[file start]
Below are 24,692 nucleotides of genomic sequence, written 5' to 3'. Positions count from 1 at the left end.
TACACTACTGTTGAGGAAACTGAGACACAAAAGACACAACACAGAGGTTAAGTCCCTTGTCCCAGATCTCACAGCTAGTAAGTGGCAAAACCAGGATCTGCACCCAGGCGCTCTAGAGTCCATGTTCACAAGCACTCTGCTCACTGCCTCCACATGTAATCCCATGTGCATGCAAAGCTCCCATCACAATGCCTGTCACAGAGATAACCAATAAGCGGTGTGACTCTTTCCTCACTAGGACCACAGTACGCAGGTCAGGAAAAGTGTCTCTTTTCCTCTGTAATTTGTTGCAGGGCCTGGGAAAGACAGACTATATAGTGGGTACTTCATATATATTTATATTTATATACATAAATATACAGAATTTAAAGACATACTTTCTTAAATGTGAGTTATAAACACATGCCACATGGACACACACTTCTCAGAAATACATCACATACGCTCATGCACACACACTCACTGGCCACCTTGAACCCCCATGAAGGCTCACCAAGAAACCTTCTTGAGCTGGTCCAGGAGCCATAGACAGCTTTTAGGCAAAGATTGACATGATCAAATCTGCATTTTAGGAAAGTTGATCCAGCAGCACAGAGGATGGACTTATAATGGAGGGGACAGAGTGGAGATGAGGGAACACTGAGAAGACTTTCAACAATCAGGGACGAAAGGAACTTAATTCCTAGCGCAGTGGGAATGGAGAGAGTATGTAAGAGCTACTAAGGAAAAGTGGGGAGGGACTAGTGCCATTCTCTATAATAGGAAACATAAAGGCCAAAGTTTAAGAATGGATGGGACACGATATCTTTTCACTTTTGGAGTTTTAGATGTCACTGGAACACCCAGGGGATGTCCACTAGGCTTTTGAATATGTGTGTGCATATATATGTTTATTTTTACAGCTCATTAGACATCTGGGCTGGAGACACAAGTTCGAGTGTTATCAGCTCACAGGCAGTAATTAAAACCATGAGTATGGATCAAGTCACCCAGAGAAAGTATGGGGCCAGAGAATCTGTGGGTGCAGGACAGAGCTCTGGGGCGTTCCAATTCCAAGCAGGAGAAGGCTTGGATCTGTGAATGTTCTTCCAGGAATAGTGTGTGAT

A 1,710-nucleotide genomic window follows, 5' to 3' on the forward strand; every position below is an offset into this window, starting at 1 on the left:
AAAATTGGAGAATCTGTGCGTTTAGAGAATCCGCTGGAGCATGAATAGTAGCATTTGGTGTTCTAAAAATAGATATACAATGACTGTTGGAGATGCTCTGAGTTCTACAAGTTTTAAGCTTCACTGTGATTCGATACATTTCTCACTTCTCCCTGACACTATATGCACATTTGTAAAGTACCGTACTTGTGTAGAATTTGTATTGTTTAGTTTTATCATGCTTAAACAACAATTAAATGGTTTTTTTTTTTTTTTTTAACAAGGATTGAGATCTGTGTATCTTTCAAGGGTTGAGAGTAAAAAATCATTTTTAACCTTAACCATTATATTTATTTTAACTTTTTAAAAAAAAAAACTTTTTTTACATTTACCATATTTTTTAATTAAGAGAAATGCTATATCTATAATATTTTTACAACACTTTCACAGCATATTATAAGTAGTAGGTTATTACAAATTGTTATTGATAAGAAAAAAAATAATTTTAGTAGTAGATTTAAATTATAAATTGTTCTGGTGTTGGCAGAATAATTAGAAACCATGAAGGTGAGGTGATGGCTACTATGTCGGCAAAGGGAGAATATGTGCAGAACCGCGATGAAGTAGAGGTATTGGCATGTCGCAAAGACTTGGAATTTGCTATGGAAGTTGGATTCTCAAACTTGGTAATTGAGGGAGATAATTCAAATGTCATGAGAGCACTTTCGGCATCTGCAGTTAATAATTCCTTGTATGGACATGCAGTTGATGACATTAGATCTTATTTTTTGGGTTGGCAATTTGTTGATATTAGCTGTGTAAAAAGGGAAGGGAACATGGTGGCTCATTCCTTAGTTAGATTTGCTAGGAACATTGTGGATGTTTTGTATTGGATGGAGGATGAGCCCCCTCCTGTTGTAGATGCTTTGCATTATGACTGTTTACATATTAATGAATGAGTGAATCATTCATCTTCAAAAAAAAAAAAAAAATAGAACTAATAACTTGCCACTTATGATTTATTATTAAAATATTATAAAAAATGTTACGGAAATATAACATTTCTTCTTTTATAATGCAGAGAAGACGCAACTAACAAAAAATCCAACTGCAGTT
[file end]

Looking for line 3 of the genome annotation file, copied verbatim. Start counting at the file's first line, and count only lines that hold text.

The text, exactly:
A 1,710-nucleotide genomic window follows, 5' to 3' on the forward strand; every position below is an offset into this window, starting at 1 on the left: